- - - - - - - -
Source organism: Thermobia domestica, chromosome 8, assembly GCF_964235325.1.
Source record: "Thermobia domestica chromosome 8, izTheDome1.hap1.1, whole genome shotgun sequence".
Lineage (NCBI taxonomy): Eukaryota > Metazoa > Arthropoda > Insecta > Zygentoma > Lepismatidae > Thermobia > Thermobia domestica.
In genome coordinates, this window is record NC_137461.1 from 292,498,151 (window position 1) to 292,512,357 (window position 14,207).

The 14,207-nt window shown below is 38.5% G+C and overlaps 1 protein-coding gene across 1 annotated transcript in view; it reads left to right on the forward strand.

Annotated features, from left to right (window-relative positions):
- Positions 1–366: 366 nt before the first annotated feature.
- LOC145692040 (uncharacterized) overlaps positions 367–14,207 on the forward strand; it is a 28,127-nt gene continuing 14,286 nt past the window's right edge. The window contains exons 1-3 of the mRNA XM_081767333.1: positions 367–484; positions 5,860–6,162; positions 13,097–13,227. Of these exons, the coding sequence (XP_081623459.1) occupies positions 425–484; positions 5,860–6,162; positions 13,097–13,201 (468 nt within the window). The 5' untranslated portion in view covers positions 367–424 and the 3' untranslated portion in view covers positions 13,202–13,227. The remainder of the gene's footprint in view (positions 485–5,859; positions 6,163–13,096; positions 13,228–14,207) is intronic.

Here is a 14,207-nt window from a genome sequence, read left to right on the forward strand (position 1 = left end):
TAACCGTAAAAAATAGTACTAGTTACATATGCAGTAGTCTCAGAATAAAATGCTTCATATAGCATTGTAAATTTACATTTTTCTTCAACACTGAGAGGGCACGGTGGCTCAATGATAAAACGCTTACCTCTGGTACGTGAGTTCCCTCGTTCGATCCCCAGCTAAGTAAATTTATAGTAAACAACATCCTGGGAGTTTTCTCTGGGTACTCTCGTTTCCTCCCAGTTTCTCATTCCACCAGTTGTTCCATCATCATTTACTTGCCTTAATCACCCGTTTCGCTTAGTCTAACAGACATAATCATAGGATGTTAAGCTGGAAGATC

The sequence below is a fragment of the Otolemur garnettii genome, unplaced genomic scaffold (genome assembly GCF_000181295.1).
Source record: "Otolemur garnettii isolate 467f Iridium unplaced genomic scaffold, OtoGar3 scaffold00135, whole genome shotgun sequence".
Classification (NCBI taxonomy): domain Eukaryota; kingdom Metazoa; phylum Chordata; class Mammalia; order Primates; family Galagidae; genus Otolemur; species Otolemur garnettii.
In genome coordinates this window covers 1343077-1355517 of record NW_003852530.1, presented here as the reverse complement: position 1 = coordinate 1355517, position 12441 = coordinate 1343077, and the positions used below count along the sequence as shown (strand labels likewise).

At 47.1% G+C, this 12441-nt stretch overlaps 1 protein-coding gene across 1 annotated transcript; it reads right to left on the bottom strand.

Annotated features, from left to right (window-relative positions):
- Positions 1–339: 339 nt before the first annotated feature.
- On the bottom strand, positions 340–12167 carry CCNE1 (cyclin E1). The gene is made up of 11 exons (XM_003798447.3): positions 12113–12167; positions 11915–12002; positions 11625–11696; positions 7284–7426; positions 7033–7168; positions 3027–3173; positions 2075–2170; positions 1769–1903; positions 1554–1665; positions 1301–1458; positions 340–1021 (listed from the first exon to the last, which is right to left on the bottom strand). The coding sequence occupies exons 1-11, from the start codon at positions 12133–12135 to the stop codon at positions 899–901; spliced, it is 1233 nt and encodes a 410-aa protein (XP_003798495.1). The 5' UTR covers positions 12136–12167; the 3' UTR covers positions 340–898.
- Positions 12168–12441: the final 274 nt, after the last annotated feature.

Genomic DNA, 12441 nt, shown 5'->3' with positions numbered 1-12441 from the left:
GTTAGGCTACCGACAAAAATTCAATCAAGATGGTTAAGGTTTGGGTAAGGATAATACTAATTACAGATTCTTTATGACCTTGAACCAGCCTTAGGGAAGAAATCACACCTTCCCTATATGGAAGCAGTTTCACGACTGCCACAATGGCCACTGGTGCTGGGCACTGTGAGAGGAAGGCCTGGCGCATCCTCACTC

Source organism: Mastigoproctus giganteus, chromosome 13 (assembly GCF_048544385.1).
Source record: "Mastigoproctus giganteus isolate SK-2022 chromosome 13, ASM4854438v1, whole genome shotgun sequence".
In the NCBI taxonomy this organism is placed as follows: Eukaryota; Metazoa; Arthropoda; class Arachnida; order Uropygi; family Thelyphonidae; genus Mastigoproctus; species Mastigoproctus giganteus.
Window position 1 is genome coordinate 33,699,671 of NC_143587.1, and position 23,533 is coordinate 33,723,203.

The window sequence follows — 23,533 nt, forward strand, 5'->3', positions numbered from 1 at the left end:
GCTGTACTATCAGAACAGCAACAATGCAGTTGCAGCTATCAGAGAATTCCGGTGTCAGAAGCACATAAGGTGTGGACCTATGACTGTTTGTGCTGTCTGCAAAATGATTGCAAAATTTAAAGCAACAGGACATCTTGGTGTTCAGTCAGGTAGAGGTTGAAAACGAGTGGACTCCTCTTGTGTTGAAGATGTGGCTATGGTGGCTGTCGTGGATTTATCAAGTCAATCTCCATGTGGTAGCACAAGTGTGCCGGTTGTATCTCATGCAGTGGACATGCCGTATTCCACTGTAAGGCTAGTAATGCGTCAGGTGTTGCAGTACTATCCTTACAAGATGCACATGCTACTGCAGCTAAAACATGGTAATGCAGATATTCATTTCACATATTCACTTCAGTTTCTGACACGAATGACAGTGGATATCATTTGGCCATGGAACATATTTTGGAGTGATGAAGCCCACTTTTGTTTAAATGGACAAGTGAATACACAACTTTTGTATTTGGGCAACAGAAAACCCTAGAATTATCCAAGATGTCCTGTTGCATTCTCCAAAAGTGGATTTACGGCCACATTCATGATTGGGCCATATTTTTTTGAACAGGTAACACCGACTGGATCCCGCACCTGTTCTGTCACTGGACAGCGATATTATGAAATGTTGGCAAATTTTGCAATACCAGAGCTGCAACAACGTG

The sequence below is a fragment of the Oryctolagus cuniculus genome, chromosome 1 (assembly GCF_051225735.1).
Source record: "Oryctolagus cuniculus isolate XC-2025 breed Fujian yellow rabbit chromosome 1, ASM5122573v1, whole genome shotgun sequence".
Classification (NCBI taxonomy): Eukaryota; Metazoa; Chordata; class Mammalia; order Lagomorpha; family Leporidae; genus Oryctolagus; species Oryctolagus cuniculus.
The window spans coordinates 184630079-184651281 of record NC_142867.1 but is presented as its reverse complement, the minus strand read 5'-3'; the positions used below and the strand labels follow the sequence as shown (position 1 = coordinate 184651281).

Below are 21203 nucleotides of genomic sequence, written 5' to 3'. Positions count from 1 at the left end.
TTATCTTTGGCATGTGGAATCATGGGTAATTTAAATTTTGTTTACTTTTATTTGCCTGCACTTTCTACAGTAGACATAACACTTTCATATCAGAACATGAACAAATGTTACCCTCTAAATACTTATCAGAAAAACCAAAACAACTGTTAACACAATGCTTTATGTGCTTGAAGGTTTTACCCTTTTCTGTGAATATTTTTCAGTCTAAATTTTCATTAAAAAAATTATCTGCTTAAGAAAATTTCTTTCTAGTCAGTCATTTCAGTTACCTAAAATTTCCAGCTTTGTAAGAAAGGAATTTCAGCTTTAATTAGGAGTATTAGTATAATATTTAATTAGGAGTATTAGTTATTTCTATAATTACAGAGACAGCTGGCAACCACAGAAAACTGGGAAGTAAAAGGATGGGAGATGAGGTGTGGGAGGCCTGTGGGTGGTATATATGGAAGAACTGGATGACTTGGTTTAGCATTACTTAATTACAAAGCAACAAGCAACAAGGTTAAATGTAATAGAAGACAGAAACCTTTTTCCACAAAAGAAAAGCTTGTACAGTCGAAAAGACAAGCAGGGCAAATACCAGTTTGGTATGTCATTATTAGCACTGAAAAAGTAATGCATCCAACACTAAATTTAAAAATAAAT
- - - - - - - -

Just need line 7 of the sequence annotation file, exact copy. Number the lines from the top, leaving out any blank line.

- Positions 1–366: 366 nt before the first annotated feature.